Trident General Insurance Co Ltd v McNiece Bros Pty Ltd [1988], recognised an exception to the doctrine of privity of contract where a contract is classified as a “liability insurance contract” and that a third party may sue on that contract where it is expressed to be insured by it.

A third party subcontractor recently attempted to broaden the scope of Trident to obtain indemnity from its head contractors under a works contract. The court refused to broaden the scope and held that a third party could not succeed where the contract relied upon is not a “liability insurance contract”.

On 6 October 2000, a Cityrail train owned by the State Rail Authority of NSW (SRA) left the rails as it approached Kingsgrove Station on the East Hills line. A number of people were injured and both the train and the track and its infrastructure suffered severe damage.

Railcorp, owner of the track and infrastructure, claimed that the derailment resulted from negligent repairs carried out by Alpcross as a subcontractor to Fluor. Railcorp sued to recover damages, including the costs of repair of the infrastructure owned by it and amounts that it said it was liable to pay SRA for the damage to the train and injuries to passengers. Fluor and Alpcross denied liability.

On 4 July 1997, RAC (now known as Railcorp) and Fluor had entered into an “Infrastructure Works and Maintenance Provider Alliance Contract” (Alliance Contract). By the Alliance Contract, Fluor undertook to carry out works on the East Hills line. Fluor was entitled to subcontract out the performance of its obligations, both in respect of the works and the contract management. If it did so, it was required to “manage the performance of each Subcontractor to ensure the quality and timeliness of its performance”. Its obligations were “not lessened or otherwise affected by the subcontracting out”.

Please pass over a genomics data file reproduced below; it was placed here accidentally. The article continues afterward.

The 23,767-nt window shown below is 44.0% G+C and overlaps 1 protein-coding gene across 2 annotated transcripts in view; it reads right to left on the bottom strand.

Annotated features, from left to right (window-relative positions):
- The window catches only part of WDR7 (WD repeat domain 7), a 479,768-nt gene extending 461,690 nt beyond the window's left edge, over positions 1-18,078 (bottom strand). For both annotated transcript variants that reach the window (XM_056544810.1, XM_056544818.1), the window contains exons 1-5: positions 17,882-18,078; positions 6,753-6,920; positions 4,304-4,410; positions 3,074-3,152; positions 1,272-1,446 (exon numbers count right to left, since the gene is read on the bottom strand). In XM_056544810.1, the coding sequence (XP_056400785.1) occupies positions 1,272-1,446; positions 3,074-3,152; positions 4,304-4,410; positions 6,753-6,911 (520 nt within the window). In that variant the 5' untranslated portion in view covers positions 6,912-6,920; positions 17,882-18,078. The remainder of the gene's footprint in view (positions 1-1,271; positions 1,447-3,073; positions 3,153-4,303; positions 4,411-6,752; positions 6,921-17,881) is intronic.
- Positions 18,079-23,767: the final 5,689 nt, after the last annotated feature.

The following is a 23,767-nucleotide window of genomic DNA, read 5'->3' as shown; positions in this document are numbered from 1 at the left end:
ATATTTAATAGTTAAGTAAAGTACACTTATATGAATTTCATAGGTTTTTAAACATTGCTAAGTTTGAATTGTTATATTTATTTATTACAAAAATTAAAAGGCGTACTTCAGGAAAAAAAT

The removal of Glued Insulated Joints (GIJs), (a point in a rail line that is cut and insulated for signalling purposes) and their replacement by a length of rail welded into the tracks in their place, was one of the items of major periodic maintenance work specifically referred to in the brief annexed to the Alliance Contract.

The Court held that the derailment was the result of buckling in the track, causing lateral misalignment of the track. The buckling was the result of excessive expansion of the track that occurred because Alpcross, who was subcontracted to complete the work, inserted too much steel into the rail after it removed the GIJ. Alpcross was held liable for their negligence, along with Fluor. Alpcross did not have any insurance which responded to the claim. Fluor was entitled to indemnity under a professional indemnity insurance policy.

Alpcross argued that it was entitled to resist the proceedings as it had the benefit of, and could enforce as a legal entitlement, a promise made by Railcorp in the Alliance Contract that:

  • Railcorp would assume the risk of works carried out under or pursuant to the Alliance Contract, both for its own interests and against third parties;
  • Railcorp would obtain and keep current insurance against those risks;